Municipalities making progress to settle Eskom debt

Wednesday, August 30, 2017

Cooperative Governance and Traditional Affairs Minister Des Van Rooyen says several municipalities were complying with the arrangements made with Eskom to settle their electricity debt.

The Minister said this when he briefed the media after President Jacob Zuma convened a meeting with political office bearers from all three spheres of government – Ministers, Premiers and Mayors – at Tuynhuys in Cape Town on Tuesday.

The Presidential Coordination Council sits every quarter to track issues related to service delivery. 

He said the debt owed by municipalities was highlighted in a presentation made by the South African Local Government Association President Councillor Parks Tau.

“We are speaking here to 48 municipalities that are being affected, and 20 of these municipalities have been showing progress in terms of the repayment arrangements that were made before. We are continuing to engage with the Department of Public Enterprises and the affected municipalities and provinces to make sure that we don’t have a situation where municipalities are denied such a basic service. Those engagements are continuing and we think that with the spirit that prevailed in the Inter-Ministerial Task Team, we will be able to avert any situation where municipalities or business is denied access to this basic service,” he said.

According to figures provided by the Presidency after the PCC meeting, 58 municipalities owe the power utility R7.5 billion.

Minister Van Rooyen said the Inter-Ministerial Task Team on Eskom has since realised that smaller municipalities were the ones mostly struggling with paying their debt.

“What we have realised is that there is a positive correlation between the economic status of municipalities and the rate at which they are able to pay their creditors, including Eskom. So it is very clear that the lack of economic base in many municipalities is one of the key contributing factors to some of the municipalities not being able to pay and as a result we have agreed that there is a need for government to review the current formula on the equitable share allocation,” he said.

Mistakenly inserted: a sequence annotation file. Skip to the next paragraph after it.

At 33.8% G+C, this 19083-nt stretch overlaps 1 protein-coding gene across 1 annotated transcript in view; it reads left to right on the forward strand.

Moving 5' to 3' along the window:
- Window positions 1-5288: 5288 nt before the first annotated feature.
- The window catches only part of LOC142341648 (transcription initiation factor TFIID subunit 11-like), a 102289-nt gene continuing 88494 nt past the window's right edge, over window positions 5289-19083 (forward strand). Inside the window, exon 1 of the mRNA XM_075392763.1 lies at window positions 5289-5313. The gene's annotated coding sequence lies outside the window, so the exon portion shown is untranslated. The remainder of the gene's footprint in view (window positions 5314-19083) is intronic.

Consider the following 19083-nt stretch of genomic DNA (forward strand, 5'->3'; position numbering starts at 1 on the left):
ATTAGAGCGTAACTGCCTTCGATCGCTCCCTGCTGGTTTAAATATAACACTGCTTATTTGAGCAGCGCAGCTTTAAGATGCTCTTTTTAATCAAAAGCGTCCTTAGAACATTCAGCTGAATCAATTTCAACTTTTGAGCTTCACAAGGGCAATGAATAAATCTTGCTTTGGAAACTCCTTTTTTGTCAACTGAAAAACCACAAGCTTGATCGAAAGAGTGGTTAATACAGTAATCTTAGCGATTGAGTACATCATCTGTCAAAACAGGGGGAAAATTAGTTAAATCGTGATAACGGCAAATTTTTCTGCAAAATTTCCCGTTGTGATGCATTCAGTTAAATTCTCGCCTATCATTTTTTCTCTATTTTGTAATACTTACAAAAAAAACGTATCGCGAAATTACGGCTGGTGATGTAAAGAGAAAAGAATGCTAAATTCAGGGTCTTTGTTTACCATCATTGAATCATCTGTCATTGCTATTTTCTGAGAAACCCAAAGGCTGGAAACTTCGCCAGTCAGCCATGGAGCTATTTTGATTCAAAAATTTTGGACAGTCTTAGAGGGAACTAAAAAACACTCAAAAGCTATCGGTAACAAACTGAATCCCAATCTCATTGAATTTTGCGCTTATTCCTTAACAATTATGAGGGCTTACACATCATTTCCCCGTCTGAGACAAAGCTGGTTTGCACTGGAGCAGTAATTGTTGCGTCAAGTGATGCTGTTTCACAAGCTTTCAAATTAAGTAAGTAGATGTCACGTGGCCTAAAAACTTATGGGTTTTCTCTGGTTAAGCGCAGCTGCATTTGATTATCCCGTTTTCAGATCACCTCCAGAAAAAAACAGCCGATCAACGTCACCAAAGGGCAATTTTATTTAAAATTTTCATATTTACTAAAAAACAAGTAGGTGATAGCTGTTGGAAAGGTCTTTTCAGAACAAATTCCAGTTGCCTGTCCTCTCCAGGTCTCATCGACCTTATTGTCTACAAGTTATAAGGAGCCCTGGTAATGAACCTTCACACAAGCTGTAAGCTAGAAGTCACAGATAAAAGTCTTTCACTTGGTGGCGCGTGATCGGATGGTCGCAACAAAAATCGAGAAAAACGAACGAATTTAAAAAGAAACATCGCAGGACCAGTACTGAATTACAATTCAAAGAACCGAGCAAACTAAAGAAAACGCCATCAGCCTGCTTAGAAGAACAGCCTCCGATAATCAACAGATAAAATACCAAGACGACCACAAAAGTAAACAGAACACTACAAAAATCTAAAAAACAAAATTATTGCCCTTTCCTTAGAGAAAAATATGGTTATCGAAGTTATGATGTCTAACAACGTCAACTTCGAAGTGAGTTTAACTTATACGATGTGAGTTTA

Equitable share to municipalities discussed

Meanwhile, the Minister said Tuesday’s meeting also deliberated on a proposal to review the current equitable share formula amid concerns that not enough resources were being allocated to the local government.

“Also the other item that was entertained was how do we deal with the adequacy of funding to municipalities that is the adequacy of the allocation of the equitable share. We think the way the PCC resolved on these issues, we are registering a lot of progress on those three areas,” he said.

“…some of the issues that have been raised by Eskom are being looked at by the Eskom Board quite positively where there was an issue that was raised in the Inter-Ministerial Task Team around the credit policy cycle of Eskom, which was not accommodating the credit control policy of municipalities. Eskom usually effects its credit control policy after 15 days but municipalities do that every 30 days, so Eskom has agreed that it is going to align that with their credit policy.

“The other issue that was also discussed was how do we determine the authority of providing electricity in a given area because in some cases, the National Energy Regulator (Nersa) offers Eskom to provide electricity in certain areas, but in some cases, municipalities are an executive authority. So these are the issues that enjoyed a lot of discussion and we think this is an issue that will be resolved by the end of October.”

The Minister said, meanwhile, that three provinces - North West, Free State and the Western Cape made presentations on their implementation of government’s Back-to-Basics programme. –